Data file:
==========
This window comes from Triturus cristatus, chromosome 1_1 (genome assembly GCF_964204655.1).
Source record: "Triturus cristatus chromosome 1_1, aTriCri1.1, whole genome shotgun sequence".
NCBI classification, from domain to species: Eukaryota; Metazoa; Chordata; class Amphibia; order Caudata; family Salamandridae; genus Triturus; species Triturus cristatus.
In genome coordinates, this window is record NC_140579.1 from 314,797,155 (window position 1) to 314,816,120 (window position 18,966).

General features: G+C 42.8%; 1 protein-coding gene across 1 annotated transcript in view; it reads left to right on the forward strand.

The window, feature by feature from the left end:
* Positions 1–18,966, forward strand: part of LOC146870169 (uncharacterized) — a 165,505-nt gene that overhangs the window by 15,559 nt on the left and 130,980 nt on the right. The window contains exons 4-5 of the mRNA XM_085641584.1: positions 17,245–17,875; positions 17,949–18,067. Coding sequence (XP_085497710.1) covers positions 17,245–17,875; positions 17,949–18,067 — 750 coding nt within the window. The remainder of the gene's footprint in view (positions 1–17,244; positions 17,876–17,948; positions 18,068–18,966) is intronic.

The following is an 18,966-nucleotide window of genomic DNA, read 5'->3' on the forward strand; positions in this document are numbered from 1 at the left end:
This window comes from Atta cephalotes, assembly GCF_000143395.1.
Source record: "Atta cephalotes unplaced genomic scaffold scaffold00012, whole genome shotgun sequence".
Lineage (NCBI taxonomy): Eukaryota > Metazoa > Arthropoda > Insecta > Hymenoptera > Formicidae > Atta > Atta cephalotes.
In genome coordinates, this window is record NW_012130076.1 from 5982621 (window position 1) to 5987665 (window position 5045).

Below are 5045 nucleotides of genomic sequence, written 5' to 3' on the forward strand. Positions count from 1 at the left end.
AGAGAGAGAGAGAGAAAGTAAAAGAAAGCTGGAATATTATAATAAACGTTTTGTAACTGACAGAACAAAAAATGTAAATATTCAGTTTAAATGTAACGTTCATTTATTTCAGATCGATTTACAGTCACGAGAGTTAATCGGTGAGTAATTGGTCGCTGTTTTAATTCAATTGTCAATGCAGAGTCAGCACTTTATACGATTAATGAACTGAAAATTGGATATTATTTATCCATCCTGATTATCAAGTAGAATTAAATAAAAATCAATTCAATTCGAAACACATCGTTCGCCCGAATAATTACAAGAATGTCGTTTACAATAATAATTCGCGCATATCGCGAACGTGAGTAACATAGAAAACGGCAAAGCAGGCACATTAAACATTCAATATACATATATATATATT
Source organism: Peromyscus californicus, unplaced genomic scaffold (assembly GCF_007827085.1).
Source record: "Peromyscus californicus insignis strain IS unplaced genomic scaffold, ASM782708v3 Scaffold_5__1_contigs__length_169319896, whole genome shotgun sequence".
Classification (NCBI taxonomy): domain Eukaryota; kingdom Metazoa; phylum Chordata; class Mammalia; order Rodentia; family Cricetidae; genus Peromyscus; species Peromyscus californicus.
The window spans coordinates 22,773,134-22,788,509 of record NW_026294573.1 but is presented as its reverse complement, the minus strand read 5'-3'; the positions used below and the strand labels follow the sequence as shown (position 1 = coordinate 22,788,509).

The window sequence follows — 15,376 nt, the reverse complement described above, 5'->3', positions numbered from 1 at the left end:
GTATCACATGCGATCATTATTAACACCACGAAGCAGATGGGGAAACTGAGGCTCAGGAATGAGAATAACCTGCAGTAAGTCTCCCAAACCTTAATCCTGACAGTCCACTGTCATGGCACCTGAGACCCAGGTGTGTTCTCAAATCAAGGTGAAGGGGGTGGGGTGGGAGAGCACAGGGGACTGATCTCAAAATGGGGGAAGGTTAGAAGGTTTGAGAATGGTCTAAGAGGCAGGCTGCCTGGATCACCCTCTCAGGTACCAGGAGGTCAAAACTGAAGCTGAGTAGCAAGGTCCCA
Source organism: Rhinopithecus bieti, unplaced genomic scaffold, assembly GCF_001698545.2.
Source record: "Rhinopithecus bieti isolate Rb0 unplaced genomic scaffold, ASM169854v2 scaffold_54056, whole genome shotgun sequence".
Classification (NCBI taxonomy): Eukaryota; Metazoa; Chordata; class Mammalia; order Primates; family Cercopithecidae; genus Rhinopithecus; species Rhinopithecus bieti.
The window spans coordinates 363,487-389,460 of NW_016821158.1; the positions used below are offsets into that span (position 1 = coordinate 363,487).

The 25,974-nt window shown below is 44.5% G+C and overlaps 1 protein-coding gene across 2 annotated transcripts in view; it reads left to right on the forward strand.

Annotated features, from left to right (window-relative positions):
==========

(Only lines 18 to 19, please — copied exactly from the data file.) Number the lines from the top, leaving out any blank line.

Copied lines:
The window spans coordinates 22,773,134-22,788,509 of record NW_026294573.1 but is presented as its reverse complement, the minus strand read 5'-3'; the positions used below and the strand labels follow the sequence as shown (position 1 = coordinate 22,788,509).

The window sequence follows — 15,376 nt, the reverse complement described above, 5'->3', positions numbered from 1 at the left end: